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US-China Ag Dialogue: ‘Be Happy Together With Others, Rather Than Trying To Be Happy Alone’

US-China Ag Dialogue: ‘Be Happy Together With Others, Rather Than Trying To Be Happy Alone’

Apr. 2 (EIRNS)–On April 1, the third of four high level US-China Agriculture Dialogues took place, lasting almost 3 hours, titled, “Agriculture Education Dialogue: Together, how can the U.S and China transform agriculture?” The dialogue brought together the Deans and Presidents of Peking Univ., Nanjing Agricultural Univ., China Agricultural Univ., Zhejiang Univ., with UC Davis, Ohio State, the Tuskegee Institute, Oklahoma State and Iowa State Univ. The overall sponsor was the Missouri-based US Heartland China Association (USHCA). The topic was the state and future of agricultural education — extension services for the farmers themselves in China and the US, and educating students for careers in agriculture.
            Among the standout presentations, Prof. Sun Qixin of China Agricultural Univ., discussed the recent 40 year history of Chinese and American colleges exchanging students and training students together — he called this of “strategic importance.” Quoting President Xi, he explained the identity of food security and poverty alleviation for both China and for the whole world. He said that China’s development policy was to make sure that “we have a good environment for the Chinese people — China will never be a threat to other countries.” Quoting Mencius, he said, “It is better to be happy together with others, rather than trying to be happy alone.” He said that Yuan Longping is a friend of his, and that he had met with Dr. Borlaug in 1992 and in 2002.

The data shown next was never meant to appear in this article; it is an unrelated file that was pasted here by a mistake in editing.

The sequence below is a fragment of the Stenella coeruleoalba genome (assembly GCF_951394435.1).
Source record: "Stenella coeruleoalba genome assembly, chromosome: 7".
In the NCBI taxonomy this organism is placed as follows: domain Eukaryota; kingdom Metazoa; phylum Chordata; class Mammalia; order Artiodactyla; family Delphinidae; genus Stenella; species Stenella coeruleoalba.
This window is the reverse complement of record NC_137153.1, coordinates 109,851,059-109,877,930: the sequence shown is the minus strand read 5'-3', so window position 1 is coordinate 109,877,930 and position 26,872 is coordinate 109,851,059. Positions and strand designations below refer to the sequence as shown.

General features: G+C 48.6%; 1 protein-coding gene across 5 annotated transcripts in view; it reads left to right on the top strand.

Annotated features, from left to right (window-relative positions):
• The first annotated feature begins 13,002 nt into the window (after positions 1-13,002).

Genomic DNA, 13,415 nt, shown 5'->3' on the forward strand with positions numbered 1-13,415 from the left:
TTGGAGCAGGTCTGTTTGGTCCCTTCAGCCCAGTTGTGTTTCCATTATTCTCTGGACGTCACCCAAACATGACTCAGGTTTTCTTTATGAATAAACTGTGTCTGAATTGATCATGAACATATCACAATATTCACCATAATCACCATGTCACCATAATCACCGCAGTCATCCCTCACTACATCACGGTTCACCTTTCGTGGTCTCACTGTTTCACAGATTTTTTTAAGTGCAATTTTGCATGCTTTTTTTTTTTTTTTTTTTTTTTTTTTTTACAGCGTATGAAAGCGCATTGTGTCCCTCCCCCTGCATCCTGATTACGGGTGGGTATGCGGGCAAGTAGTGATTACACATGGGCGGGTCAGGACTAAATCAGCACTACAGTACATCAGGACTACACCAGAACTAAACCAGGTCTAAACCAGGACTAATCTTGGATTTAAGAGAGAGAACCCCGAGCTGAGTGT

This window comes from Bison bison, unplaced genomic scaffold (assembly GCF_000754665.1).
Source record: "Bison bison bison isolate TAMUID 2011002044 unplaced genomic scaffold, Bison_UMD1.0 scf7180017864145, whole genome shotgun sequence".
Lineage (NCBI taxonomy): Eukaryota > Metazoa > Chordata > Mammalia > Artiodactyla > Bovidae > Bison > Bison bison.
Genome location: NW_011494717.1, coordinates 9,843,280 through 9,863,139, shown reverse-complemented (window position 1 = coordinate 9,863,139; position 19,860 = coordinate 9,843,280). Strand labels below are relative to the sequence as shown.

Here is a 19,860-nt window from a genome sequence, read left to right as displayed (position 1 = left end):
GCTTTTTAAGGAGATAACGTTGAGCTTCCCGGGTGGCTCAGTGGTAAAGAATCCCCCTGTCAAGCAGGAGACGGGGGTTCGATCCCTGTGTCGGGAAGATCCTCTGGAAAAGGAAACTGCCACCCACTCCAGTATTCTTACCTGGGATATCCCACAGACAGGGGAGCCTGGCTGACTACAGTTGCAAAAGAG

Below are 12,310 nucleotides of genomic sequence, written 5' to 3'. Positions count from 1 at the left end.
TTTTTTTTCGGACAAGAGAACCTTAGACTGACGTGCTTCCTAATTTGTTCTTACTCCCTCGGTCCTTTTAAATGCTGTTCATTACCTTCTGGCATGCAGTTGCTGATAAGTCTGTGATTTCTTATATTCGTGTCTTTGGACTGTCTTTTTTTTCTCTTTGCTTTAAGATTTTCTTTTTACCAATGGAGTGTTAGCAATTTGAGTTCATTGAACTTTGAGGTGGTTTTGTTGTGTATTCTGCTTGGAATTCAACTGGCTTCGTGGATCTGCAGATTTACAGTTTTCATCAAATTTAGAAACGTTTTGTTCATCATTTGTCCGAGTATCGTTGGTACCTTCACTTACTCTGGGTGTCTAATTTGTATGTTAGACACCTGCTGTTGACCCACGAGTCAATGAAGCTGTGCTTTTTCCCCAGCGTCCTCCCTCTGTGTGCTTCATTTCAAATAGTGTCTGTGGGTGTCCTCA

Prof. Huang Jikun of Peking Univ. stressed the many hundreds of ag science scholarly papers written jointly by Chinese and American researchers — written in both English and in Chinese — the authors pursuing food science with a single universal purpose. 

Prof. Kevin Chen, of the China Academy of Rural Development at Zhejiang Univ. described how the Chinese government has 1 million farm extension workers, serving 200 million farm families with small farms, many with aging farmers. He reported that only 40% of the farms have access to the internet — a problem to be solved. They have formed NAECP — the “National Cloud Platform for Grassroots Ag Tech Extension in China.”
            Among the Americans, Dr. Walter A. Hill, the Dean of the College of Ag, Environment, and Nutrition Sciences of Tuskegee University, made the greatest contribution. He framed his talk on the notion from WEB DuBois of “double consciousness” — seeing oneself and the world from “two sets of eyes,” one’s own and those of the oppressor. He said, “We need the brilliant young minds discussing China trade.” He reported that 90% of American farms are small farms, and most are losing money…” Speaking of the high quality of American Land Grant colleges (compared to the Ivy League), he said, “Big is not better. It’s the smaller that can produce the geniuses.” He called on Chinese universities to collaborate with Black colleges: “Let’s get Chinese to come here (to Tuskegee), and to work with us in a new way — I challenge you!”
            Stressing the rich common history of US-China collaboration in education, Prof. Zhu Jing, Dean at the Nanjing Agricultural University (NAU), reminded the audience that NAU was founded in 1921 by American ag economist and agricultural missionary for the American Presbyterian Mission, John Lossing Buck.
            The American speakers uniformly stressed sustainable agriculture and CO2 emission reduction (“climate-smart agriculture’). The world food crisis in the former colonial sector and the famine was not discussed, and only Prof. Sun discussed the China miracle of eliminating all extreme poverty in China. What was documented was a very deep 100 year history — continuing into the present — of the China-US joint passion for and science of food production improvement and expansion. The Dialogue was introduced by Chris Chinn, the Missouri Director of Agriculture, and by Tom Peterson, the Commissioner of the Minnesota Dept. of Agriculture.

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